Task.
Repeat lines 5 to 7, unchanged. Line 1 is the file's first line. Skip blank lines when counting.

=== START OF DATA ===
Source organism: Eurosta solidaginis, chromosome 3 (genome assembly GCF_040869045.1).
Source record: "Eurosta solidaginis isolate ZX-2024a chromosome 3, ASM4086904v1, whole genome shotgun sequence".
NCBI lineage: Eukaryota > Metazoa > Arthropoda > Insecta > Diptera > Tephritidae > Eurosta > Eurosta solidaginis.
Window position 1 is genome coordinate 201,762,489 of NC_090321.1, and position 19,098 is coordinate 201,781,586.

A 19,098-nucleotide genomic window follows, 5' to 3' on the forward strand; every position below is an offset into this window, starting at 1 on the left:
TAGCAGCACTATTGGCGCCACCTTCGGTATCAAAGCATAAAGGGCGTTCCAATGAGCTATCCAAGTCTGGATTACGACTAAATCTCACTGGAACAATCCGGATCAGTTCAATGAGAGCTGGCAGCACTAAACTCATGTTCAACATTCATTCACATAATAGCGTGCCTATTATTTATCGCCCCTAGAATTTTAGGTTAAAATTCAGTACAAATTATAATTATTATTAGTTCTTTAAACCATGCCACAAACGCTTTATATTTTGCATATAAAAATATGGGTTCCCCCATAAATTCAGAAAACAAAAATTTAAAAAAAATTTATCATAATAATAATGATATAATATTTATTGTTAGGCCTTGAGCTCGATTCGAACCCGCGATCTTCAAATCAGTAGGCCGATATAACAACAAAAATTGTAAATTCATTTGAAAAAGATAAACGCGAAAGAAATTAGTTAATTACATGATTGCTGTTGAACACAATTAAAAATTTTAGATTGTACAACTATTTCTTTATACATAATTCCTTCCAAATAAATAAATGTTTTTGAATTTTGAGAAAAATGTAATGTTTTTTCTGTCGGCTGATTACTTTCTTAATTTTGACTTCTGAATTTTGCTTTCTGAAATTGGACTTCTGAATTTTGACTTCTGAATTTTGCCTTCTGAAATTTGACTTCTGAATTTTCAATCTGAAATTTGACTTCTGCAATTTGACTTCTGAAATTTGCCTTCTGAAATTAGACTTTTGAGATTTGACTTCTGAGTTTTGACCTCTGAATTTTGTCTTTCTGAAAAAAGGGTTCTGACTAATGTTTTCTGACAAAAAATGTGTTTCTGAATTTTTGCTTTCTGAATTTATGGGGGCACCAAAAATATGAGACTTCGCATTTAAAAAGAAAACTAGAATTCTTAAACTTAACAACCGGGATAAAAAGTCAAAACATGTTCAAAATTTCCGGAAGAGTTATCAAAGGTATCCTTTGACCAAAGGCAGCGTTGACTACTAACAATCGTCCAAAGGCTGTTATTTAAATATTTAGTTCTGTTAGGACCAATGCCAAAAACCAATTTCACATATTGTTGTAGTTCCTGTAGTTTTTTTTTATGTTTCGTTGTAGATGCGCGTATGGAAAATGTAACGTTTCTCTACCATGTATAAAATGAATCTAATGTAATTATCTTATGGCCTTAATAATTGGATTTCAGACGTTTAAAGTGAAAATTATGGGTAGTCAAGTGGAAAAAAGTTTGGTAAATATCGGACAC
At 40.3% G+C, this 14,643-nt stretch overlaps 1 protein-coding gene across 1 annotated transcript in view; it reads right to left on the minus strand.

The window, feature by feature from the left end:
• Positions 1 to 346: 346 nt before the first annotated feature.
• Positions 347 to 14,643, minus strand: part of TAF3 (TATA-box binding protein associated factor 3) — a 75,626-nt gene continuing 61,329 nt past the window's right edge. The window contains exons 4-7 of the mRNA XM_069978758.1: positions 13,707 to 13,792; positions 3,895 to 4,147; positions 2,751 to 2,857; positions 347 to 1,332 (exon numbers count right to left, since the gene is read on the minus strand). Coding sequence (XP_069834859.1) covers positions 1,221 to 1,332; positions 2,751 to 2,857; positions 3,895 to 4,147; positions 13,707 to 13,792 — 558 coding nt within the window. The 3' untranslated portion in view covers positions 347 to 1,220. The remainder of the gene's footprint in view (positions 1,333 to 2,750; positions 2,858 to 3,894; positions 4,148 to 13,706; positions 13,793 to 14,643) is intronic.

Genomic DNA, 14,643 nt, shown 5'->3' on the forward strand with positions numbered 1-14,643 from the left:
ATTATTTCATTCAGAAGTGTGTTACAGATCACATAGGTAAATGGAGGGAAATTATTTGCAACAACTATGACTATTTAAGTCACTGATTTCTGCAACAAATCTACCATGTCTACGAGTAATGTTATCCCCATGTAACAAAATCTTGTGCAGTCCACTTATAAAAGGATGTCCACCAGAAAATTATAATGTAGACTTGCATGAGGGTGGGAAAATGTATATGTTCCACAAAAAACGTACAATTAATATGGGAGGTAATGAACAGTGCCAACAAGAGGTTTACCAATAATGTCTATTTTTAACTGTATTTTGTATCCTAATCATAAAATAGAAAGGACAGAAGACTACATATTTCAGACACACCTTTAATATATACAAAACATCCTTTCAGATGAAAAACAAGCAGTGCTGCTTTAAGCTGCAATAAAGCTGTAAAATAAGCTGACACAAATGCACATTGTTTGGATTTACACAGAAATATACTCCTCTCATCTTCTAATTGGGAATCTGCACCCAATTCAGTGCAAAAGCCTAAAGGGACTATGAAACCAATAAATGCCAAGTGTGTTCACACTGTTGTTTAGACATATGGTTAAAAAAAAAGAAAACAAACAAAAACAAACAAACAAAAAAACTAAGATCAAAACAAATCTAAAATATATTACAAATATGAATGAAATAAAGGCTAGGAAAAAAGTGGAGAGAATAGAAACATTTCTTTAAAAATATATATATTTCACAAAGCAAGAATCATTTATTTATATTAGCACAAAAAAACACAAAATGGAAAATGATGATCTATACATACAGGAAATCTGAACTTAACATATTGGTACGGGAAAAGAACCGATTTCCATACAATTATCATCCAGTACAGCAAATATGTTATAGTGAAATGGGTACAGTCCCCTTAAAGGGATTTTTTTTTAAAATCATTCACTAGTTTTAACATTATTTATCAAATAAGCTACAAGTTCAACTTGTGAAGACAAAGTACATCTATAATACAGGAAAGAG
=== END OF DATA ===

A 19,098-nucleotide genomic window follows, 5' to 3' on the forward strand; every position below is an offset into this window, starting at 1 on the left:
TAGCAGCACTATTGGCGCCACCTTCGGTATCAAAGCATAAAGGGCGTTCCAATGAGCTATCCAAGTCTGGATTACGACTAAATCTCACTGGAACAATCCGGATCAGTTCAATGAGAGCTGGCAGCACTAAACTCATGTTCAACATTCATTCACATAATAGCGTGCCTATTATTTATCGCCCCTAGAATTTTAGGTTAAAATTCAGTACAAATTATAATTATTATTAGTTCTTTAAACCATGCCACAAACGCTTTATATTTTGCATATAAAAATATGGGTTCCCCCATAAATTCAGAAAACAAAAATTTAAAAAAAATTTATCATAATAATAATGATATAATATTTATTGTTAGGCCTTGAGCTCGATTCGAACCCGCGATCTTCAAATCAGTAGGCCGATATAACAACAAAAATTGTAAATTCATTTGAAAAAGATAAACGCGAAAGAAATTAGTTAATTACATGATTGCTGTTGAACACAATTAAAAATTTTAGATTGTACAACTATTTCTTTATACATAATTCCTTCCAAATAAATAAATGTTTTTGAATTTTGAGAAAAATGTAATGTTTTTTCTGTCGGCTGATTACTTTCTTAATTTTGACTTCTGAATTTTGCTTTCTGAAATTGGACTTCTGAATTTTGACTTCTGAATTTTGCCTTCTGAAATTTGACTTCTGAATTTTCAATCTGAAATTTGACTTCTGCAATTTGACTTCTGAAATTTGCCTTCTGAAATTAGACTTTTGAGATTTGACTTCTGAGTTTTGACCTCTGAATTTTGTCTTTCTGAAAAAAGGGTTCTGACTAATGTTTTCTGACAAAAAATGTGTTTCTGAATTTTTGCTTTCTGAATTTATGGGGGCACCAAAAATATGAGACTTCGCATTTAAAAAGAAAACTAGAATTCTTAAACTTAACAACCGGGATAAAAAGTCAAAACATGTTCAAAATTTCCGGAAGAGTTATCAAAGGTATCCTTTGACCAAAGGCAGCGTTGACTACTAACAATCGTCCAAAGGCTGTTATTTAAATATTTAGTTCTGTTAGGACCAATGCCAAAAACCAATTTCACATATTGTTGTAGTTCCTGTAGTTTTTTTTTATGTTTCGTTGTAGATGCGCGTATGGAAAATGTAACGTTTCTCTACCATGTATAAAATGAATCTAATGTAATTATCTTATGGCCTTAATAATTGGATTTCAGACGTTTAAAGTGAAAATTATGGGTAGTCAAGTGGAAAAAAGTTTGGTAAATATCGGACAC
At 40.3% G+C, this 14,643-nt stretch overlaps 1 protein-coding gene across 1 annotated transcript in view; it reads right to left on the minus strand.